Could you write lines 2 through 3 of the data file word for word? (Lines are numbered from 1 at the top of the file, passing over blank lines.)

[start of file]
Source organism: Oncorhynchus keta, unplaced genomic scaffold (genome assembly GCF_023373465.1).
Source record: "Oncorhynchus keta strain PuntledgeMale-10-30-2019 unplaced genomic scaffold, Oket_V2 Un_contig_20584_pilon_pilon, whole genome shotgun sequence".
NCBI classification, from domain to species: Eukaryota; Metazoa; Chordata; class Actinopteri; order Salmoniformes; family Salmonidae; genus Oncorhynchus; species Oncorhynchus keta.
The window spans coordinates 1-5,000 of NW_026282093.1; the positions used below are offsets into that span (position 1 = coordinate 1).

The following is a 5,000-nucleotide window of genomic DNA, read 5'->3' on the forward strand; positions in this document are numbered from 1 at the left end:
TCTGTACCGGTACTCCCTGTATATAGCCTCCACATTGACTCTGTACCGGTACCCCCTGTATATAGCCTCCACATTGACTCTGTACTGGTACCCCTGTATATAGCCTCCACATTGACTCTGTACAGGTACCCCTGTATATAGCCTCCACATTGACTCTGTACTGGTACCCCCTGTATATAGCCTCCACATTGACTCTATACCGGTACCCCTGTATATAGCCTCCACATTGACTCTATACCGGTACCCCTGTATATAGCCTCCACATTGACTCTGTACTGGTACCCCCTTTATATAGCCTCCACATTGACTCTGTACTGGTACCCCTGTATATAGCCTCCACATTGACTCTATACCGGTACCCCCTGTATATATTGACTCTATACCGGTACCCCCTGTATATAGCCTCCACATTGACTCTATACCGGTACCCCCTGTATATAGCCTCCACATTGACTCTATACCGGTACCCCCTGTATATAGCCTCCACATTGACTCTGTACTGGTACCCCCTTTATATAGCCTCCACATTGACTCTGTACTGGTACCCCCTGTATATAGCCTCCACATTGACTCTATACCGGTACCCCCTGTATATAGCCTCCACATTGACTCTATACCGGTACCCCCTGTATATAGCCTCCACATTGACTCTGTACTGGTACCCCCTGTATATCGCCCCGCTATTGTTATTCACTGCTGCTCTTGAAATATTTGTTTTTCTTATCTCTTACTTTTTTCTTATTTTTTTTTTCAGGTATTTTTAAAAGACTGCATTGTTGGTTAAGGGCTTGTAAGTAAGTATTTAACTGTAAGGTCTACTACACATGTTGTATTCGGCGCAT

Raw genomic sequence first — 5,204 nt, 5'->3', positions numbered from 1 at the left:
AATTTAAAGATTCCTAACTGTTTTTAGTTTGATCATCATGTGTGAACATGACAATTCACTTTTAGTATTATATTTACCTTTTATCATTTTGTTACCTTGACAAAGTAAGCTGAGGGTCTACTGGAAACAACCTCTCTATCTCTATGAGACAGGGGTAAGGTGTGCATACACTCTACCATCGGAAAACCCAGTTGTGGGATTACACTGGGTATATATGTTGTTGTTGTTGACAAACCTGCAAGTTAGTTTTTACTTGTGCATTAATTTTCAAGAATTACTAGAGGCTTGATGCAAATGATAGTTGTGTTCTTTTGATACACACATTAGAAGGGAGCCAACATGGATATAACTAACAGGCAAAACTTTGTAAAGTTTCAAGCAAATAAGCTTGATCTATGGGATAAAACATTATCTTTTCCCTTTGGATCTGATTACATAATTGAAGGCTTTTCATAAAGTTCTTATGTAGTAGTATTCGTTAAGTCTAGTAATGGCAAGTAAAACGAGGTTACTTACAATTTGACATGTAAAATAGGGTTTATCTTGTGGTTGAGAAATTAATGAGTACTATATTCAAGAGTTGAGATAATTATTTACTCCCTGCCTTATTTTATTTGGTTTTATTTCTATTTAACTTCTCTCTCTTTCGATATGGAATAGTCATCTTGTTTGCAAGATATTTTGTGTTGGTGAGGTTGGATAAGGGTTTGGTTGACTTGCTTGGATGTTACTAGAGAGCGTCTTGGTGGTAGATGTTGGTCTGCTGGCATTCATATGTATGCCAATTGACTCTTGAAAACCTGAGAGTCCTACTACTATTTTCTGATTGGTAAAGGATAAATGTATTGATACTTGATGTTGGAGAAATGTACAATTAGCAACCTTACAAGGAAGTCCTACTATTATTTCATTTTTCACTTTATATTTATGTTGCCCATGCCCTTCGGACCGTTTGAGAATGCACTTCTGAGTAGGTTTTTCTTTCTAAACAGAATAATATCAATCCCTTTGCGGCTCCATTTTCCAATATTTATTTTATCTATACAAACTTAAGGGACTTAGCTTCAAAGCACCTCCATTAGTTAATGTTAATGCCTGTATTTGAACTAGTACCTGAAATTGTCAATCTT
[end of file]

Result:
Source record: "Oncorhynchus keta strain PuntledgeMale-10-30-2019 unplaced genomic scaffold, Oket_V2 Un_contig_20584_pilon_pilon, whole genome shotgun sequence".
NCBI classification, from domain to species: Eukaryota; Metazoa; Chordata; class Actinopteri; order Salmoniformes; family Salmonidae; genus Oncorhynchus; species Oncorhynchus keta.